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How Remote Patient Monitoring Is Changing Healthcare


At-home medical equipment isn’t something new, but there is fresh innovation of remote monitoring tech that is changing the face of patient/doctor interactions. On today’s episode, Jenny welcomes one of the top innovators in this field, Bryan Potter, Head of Remote Patient Monitoring at Greater Goods, one of the leading providers of smart medical devices for remote patient monitoring. Their company was recently recognized by Forbes, for having the two top blood pressure monitoring devices on the market. Their products are a far cry from the older, confusing and cumbersome home devices. It’s a new frontier in the way that patients interact with their healthcare providers remotely.

 Bryan gives a brief history of in-home monitoring devices and also what he sees as their future. He lays out the issues and hurdles that some more well-known tech companies face in being able to scale their products, and how his organization’s focus on patient needs and financial realities shape their products.

Watch their discussion below or listen to the podcast, We Are Marketing Happy – A Healthcare Marketing Podcast.

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Full Transcript:

Jenny: [00:00:00] Hi, I’m Jenny Bristow and I’m the CEO and founder of Hedy & Hopp, a healthcare marketing agency based in the Midwest. We started the We Are, Marketing Happy podcast because of our passion for improving patients access to care. And understanding the innovations and shifts in the healthcare industry are key to making that happen.

Please follow, share, and let us know what topics you’d like for us to cover next, enjoy.

Hi friends. Welcome to today’s podcast episode of We Are, Marketing Happy, a Healthcare Marketing Podcast. Today I’m so excited to have Bryan Potter on. He is the head of remote patient monitoring solutions at Greater Goods. Why don’t we get started, Bryan, by having you tell us a little bit about Greater Goods and the RPM work you’re doing.

BRYAN: Yeah, so first off, thanks so much for having us on. We really do appreciate it. So Greater Goods. We’ve been around for about 17 years at this point, and we are based in St. Louis, Missouri. [00:01:00] Smart Scales is kind of where we got our start. And then we kind of evolved into smart medical devices.

We have become one of the top providers for smart medical devices in the remote patient monitoring space. And we’ve actually spun up a separate arm, a remote patient monitoring called My Everyday Health, which is actually what I also lead. 

Jenny: So I heard that you have recently been awarded some pretty big things from Forbes.Tell us a little bit about. 

BRYAN: Yeah, so we I just recently found out about this. So we were selected by Forbes – we have two of their top blood pressure monitor picks. So if you go to, you can actually look up their blood pressure monitors and we have best kit and best value. So, It was kind of a great honor for us.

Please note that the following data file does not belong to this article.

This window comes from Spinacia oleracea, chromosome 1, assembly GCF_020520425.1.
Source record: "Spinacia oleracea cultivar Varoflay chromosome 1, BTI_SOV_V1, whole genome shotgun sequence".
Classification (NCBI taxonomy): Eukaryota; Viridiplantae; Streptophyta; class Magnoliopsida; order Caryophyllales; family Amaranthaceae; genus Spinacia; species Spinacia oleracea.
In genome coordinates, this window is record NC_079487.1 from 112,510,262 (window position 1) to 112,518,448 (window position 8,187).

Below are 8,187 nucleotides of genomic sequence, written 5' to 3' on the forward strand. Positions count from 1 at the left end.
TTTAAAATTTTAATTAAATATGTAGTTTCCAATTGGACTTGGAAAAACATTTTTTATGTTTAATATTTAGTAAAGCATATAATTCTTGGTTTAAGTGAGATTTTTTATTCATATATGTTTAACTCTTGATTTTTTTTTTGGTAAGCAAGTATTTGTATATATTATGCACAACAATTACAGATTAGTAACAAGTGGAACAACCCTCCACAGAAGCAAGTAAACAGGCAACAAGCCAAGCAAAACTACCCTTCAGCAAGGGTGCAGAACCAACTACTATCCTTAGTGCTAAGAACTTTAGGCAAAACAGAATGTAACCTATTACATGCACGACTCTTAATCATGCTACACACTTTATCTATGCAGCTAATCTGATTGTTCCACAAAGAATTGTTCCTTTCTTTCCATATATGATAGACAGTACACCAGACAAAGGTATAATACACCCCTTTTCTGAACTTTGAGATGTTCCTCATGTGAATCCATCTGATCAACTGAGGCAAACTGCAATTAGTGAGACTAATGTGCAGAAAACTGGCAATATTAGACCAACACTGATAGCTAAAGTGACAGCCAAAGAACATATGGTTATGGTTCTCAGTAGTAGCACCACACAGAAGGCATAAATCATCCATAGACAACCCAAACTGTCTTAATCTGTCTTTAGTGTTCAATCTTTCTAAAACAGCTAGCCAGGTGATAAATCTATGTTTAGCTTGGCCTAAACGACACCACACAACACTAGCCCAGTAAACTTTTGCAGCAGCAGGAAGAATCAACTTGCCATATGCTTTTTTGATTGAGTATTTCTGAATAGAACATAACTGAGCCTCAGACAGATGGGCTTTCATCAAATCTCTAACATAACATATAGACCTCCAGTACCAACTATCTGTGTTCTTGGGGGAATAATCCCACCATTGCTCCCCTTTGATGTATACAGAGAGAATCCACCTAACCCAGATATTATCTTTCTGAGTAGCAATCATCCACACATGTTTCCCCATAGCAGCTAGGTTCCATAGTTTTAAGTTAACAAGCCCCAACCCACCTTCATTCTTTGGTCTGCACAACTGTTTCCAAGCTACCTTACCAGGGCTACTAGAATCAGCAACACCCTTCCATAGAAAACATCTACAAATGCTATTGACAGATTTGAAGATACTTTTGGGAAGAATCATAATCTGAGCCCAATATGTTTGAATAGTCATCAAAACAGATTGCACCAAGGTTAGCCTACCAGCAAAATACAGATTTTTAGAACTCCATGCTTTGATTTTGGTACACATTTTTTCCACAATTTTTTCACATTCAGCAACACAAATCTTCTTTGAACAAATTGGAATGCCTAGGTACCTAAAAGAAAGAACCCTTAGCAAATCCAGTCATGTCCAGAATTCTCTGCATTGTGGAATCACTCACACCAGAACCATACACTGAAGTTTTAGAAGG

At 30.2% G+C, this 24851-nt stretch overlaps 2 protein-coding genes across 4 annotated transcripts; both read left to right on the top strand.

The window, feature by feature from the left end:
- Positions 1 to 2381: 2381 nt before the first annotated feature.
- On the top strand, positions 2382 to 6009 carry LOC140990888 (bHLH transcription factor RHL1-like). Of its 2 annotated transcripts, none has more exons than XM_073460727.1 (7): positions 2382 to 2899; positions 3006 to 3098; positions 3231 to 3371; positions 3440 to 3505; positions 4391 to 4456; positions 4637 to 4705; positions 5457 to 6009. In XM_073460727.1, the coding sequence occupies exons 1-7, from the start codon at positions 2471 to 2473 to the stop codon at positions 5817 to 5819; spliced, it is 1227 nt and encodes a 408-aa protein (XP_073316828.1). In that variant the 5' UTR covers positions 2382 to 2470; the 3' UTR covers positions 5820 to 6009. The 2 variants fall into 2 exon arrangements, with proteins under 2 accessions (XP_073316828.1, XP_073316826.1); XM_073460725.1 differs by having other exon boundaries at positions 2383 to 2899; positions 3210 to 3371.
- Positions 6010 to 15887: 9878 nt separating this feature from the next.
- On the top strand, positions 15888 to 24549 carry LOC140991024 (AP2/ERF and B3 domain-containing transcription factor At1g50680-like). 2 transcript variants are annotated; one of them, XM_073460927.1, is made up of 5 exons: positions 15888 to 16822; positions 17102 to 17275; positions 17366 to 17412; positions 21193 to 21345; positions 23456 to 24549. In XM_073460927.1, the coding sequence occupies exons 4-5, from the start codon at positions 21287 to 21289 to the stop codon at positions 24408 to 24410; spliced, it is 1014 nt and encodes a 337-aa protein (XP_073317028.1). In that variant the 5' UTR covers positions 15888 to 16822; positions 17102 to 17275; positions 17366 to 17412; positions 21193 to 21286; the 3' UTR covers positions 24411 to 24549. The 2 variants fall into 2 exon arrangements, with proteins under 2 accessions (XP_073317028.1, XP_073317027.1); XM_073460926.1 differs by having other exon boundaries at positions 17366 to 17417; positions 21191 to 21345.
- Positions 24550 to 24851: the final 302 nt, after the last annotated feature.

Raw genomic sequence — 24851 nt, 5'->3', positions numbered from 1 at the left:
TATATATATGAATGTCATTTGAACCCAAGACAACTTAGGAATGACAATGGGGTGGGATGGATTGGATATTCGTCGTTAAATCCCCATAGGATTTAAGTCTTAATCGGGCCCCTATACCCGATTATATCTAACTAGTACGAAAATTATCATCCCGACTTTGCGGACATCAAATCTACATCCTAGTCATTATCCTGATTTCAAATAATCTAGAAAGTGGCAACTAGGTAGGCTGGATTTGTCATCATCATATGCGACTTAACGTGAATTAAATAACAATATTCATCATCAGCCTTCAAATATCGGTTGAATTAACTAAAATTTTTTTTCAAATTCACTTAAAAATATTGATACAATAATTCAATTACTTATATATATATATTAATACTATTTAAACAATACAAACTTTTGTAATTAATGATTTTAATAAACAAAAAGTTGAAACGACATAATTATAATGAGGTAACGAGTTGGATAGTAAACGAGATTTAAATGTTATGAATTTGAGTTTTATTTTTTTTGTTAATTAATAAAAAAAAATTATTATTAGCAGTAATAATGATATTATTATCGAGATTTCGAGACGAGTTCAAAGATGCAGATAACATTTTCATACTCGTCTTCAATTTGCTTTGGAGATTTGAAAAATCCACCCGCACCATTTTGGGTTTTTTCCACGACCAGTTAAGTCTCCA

Definitely caught us off guard. Wasn’t expecting that at all. 

Jenny: Well, you deserve it. I mean, one of the reasons that I wanted to have you on is you and I are both located in the St. Louis, Missouri area and we met in person for coffee and you actually brought your blood oxygenation product to our meeting. You set it up. [00:02:00] Had me actually test it, and I was completely blown away. My grandmother has some remote patient or RPM solutions she has to do every single day for a nurse that monitors her remotely and the technology she has to use is so archaic with such a difficult interface, she often has to call either my mom or one of her granddaughters to come over to help her troubleshoot it. And so the first thing I thought of when I saw your solutions was, wow, this can massively improve a patient’s experience in the way that they interact with their physician or nurse remotely.

BRYAN: So, yeah, remote patient monitoring space is definitely an interesting one, especially when it comes to devices.

A lot of people I feel like forget the patient experience just as a whole. I mean, there are still some pretty archaic solutions out there where you basically get a giant box that has some questions and it, it is a cellular box, but you have wires coming out of it that might have a pulse box or a scale and a blood pressure monitor connected to it, and it, it’s [00:03:00] kind of unwieldy and, and just not very nice to have in the house.

Very cumbersome. Those go from patient to patient and they get kind of gross over time as well.  

Jenny: Absolutely. So one of the things that I would love to have you walk through for all of our listeners, is the evolution of remote patient monitoring tools, kind of when this industry became a thing for the first time, was technology sophisticated enough to be able to send something to a patient’s home?

And then where are we today? How do your tools be able to fit into the greater ecosystem? 

BRYAN: Yeah, so remote patient monitoring has actually been around for quite some time. It goes back even to early 3g. So if you remember your 3G cell phones, there were remote patient minor solutions that used 3g.

So there were cellular connections. Again, they were kind of archaic and at the way they were set up. And we really haven’t moved too far past those at this point. I mean, you can still get a box that might have a 4G or 5G connection in it, but it’s still a large box [00:04:00] that has three or four peripherals hanging off of it from a wire.

The patient experience on that is not great by any means. Now there are other solutions out there, other cellular devices and things like that out that really have helped kind of move remote patient monitoring along. But it’s still not a great patient experience. So one of the things that we try and do is when we develop our devices or our solutions, we try and take it from the approach of what’s the patient population, who’s actually going to be using these devices?